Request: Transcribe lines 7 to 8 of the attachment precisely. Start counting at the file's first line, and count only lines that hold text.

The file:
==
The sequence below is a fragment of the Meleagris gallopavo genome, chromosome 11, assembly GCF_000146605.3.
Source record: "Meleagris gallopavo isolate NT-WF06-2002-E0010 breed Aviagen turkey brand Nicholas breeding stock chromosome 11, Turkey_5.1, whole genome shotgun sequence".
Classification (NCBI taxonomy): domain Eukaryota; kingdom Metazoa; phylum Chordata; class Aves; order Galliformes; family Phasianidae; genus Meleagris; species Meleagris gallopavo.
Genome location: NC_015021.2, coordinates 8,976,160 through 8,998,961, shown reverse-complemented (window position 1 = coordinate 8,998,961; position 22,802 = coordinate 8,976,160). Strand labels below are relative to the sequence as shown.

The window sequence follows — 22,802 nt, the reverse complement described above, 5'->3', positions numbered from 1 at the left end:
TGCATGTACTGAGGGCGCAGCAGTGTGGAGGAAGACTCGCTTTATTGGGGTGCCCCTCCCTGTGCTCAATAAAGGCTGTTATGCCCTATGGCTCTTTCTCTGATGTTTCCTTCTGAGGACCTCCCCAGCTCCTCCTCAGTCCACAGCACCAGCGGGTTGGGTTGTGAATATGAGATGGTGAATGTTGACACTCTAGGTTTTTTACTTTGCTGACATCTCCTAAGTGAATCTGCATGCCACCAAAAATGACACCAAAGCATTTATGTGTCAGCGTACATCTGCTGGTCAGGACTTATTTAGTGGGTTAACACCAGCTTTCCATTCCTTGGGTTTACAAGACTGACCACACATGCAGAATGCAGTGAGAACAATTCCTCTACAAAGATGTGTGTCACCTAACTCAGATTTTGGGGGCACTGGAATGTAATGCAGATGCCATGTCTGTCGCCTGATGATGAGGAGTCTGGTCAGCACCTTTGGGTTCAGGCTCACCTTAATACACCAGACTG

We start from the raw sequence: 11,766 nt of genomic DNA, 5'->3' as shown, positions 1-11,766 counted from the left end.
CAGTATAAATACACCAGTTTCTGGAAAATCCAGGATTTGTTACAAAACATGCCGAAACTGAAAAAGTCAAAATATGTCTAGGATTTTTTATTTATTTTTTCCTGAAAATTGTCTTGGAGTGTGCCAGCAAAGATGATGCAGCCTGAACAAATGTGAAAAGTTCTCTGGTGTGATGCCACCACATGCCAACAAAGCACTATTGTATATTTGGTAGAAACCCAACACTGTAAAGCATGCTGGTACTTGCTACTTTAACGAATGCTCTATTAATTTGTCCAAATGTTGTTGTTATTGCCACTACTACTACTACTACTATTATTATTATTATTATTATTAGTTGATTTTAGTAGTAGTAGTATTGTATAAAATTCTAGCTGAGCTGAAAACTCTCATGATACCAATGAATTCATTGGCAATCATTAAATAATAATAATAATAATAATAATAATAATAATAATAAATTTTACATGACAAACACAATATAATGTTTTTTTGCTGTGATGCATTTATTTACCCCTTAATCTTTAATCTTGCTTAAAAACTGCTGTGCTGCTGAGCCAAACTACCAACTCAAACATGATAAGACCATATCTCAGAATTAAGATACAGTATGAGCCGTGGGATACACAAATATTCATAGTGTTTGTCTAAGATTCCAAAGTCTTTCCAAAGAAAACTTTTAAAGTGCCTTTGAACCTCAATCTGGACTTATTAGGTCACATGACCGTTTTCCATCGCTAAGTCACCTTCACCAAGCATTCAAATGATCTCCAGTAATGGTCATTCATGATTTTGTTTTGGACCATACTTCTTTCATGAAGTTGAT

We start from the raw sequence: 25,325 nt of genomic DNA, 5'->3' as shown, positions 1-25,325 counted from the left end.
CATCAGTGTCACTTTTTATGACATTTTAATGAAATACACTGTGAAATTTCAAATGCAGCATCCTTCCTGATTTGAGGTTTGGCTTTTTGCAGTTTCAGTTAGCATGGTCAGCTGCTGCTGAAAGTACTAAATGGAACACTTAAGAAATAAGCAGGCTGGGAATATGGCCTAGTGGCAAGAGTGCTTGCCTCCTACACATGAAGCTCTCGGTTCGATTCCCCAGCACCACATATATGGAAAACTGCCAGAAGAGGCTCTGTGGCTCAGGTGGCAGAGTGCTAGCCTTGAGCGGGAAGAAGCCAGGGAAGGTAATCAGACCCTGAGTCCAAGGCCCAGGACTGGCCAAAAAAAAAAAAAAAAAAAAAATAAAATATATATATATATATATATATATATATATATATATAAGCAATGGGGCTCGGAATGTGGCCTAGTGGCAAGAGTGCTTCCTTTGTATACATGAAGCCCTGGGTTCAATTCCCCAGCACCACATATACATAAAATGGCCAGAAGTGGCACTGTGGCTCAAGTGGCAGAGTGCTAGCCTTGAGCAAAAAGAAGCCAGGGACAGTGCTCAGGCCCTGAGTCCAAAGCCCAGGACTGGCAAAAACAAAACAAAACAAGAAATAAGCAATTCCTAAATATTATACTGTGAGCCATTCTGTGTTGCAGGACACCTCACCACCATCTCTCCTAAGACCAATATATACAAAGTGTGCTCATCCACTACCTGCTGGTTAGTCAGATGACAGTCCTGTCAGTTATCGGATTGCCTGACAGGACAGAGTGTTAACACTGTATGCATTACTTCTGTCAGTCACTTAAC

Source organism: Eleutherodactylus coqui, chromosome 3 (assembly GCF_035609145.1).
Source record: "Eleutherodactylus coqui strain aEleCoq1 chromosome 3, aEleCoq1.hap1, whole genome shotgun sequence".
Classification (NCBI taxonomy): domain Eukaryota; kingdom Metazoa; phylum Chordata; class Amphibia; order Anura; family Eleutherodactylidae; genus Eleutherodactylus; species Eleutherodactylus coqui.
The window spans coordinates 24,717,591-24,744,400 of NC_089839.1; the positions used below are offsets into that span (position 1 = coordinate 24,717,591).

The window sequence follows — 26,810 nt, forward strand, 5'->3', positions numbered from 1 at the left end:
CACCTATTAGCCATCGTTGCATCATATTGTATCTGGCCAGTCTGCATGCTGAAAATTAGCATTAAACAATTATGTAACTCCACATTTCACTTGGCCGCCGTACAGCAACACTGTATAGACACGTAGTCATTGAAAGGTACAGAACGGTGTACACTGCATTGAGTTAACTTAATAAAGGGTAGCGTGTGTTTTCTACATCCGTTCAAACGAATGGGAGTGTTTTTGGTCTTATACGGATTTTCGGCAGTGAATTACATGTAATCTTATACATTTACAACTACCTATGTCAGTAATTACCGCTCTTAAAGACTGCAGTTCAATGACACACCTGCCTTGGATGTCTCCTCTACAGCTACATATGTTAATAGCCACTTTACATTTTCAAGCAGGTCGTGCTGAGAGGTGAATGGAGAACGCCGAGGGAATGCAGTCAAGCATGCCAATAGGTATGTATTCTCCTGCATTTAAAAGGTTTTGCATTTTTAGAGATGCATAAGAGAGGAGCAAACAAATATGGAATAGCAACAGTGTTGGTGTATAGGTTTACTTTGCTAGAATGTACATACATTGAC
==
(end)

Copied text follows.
We start from the raw sequence: 11,766 nt of genomic DNA, 5'->3' as shown, positions 1-11,766 counted from the left end.
CAGTATAAATACACCAGTTTCTGGAAAATCCAGGATTTGTTACAAAACATGCCGAAACTGAAAAAGTCAAAATATGTCTAGGATTTTTTATTTATTTTTTCCTGAAAATTGTCTTGGAGTGTGCCAGCAAAGATGATGCAGCCTGAACAAATGTGAAAAGTTCTCTGGTGTGATGCCACCACATGCCAACAAAGCACTATTGTATATTTGGTAGAAACCCAACACTGTAAAGCATGCTGGTACTTGCTACTTTAACGAATGCTCTATTAATTTGTCCAAATGTTGTTGTTATTGCCACTACTACTACTACTACTATTATTATTATTATTATTATTAGTTGATTTTAGTAGTAGTAGTATTGTATAAAATTCTAGCTGAGCTGAAAACTCTCATGATACCAATGAATTCATTGGCAATCATTAAATAATAATAATAATAATAATAATAATAATAATAATAAATTTTACATGACAAACACAATATAATGTTTTTTTGCTGTGATGCATTTATTTACCCCTTAATCTTTAATCTTGCTTAAAAACTGCTGTGCTGCTGAGCCAAACTACCAACTCAAACATGATAAGACCATATCTCAGAATTAAGATACAGTATGAGCCGTGGGATACACAAATATTCATAGTGTTTGTCTAAGATTCCAAAGTCTTTCCAAAGAAAACTTTTAAAGTGCCTTTGAACCTCAATCTGGACTTATTAGGTCACATGACCGTTTTCCATCGCTAAGTCACCTTCACCAAGCATTCAAATGATCTCCAGTAATGGTCATTCATGATTTTGTTTTGGACCATACTTCTTTCATGAAGTTGAT